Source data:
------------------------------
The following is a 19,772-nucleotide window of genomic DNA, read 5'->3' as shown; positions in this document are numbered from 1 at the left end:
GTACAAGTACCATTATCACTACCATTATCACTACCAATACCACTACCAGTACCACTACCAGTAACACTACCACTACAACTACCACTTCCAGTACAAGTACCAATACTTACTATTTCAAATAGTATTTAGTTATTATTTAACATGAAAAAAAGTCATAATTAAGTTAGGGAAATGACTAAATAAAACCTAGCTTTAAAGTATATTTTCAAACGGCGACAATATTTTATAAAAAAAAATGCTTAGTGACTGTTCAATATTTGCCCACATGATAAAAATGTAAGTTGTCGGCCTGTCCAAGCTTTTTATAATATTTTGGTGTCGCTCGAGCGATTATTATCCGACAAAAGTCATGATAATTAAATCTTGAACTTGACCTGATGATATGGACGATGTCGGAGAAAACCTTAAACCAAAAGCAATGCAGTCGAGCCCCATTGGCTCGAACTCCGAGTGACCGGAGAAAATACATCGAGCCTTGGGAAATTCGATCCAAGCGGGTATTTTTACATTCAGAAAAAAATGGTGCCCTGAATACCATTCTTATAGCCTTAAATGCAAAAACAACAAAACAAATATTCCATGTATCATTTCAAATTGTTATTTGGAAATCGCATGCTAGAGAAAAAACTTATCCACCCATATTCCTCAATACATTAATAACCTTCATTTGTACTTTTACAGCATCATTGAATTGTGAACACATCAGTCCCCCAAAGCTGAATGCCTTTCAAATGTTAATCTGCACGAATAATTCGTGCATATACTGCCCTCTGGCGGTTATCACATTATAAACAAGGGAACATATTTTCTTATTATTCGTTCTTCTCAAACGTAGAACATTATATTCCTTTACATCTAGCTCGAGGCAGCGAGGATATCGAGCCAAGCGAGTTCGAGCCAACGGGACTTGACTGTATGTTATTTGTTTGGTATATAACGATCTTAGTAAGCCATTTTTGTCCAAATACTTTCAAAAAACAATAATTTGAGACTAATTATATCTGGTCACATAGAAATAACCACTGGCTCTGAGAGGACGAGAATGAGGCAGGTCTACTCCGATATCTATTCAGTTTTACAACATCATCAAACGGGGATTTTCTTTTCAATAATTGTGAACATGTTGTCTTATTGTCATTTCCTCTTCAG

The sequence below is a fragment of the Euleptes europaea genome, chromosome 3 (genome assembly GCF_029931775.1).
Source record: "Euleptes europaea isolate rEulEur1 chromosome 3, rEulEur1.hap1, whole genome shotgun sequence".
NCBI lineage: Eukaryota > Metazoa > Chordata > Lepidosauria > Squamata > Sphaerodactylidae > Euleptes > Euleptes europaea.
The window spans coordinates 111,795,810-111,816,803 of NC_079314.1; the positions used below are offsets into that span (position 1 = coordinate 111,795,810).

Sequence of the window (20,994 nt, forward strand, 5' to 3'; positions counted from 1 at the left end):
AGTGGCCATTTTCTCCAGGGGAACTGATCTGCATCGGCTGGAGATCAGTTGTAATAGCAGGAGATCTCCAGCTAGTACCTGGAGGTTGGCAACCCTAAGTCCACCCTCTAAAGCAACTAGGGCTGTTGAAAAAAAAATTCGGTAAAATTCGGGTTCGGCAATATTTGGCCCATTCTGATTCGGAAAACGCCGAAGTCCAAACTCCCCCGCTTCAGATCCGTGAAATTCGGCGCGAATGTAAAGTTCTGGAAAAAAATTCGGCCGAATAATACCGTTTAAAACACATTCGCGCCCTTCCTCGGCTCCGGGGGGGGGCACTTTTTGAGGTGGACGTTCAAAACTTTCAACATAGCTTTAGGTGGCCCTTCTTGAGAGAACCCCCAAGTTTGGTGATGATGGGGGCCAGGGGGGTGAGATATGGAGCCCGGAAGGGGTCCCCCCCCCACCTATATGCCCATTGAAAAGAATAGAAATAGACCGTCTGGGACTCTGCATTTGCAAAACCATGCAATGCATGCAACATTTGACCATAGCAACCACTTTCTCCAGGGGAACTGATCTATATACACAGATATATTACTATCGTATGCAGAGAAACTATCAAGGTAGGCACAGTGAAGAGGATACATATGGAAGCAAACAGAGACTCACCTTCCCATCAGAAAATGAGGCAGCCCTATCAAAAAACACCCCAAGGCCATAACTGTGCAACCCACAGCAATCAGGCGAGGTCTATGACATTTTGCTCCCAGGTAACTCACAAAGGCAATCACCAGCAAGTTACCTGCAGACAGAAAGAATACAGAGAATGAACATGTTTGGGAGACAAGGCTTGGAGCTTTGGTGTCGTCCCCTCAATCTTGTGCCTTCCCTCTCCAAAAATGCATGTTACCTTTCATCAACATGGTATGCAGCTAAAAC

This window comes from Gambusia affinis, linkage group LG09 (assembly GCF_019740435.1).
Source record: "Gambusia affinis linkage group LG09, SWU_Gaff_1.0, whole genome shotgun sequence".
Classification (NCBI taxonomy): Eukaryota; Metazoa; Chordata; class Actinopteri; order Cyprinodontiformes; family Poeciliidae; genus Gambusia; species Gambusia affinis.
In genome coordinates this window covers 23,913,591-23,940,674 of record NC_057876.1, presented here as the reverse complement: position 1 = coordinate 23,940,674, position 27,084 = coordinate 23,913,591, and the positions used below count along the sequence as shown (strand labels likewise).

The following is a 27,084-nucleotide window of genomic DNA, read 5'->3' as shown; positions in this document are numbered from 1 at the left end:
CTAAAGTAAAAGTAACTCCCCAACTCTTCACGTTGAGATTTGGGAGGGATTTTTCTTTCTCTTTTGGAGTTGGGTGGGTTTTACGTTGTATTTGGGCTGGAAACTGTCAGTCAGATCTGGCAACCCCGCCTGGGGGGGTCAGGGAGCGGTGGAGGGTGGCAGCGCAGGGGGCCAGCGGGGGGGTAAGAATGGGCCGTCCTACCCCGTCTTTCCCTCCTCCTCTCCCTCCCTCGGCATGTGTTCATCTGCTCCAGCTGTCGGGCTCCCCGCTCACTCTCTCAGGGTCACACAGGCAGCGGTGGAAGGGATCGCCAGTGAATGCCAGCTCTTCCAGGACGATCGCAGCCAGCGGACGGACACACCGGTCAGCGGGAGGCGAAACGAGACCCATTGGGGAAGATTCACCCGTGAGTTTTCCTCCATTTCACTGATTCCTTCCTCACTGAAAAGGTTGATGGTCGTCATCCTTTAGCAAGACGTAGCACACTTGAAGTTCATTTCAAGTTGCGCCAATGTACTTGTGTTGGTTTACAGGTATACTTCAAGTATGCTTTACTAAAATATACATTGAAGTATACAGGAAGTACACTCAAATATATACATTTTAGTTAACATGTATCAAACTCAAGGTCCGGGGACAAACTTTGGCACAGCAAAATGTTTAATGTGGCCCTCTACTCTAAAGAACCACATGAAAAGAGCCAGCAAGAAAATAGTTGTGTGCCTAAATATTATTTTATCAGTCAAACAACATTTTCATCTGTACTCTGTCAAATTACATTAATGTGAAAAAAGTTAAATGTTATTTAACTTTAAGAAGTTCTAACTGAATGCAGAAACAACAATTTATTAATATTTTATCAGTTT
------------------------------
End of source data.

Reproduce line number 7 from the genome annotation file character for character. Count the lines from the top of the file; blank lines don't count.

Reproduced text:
Sequence of the window (20,994 nt, forward strand, 5' to 3'; positions counted from 1 at the left end):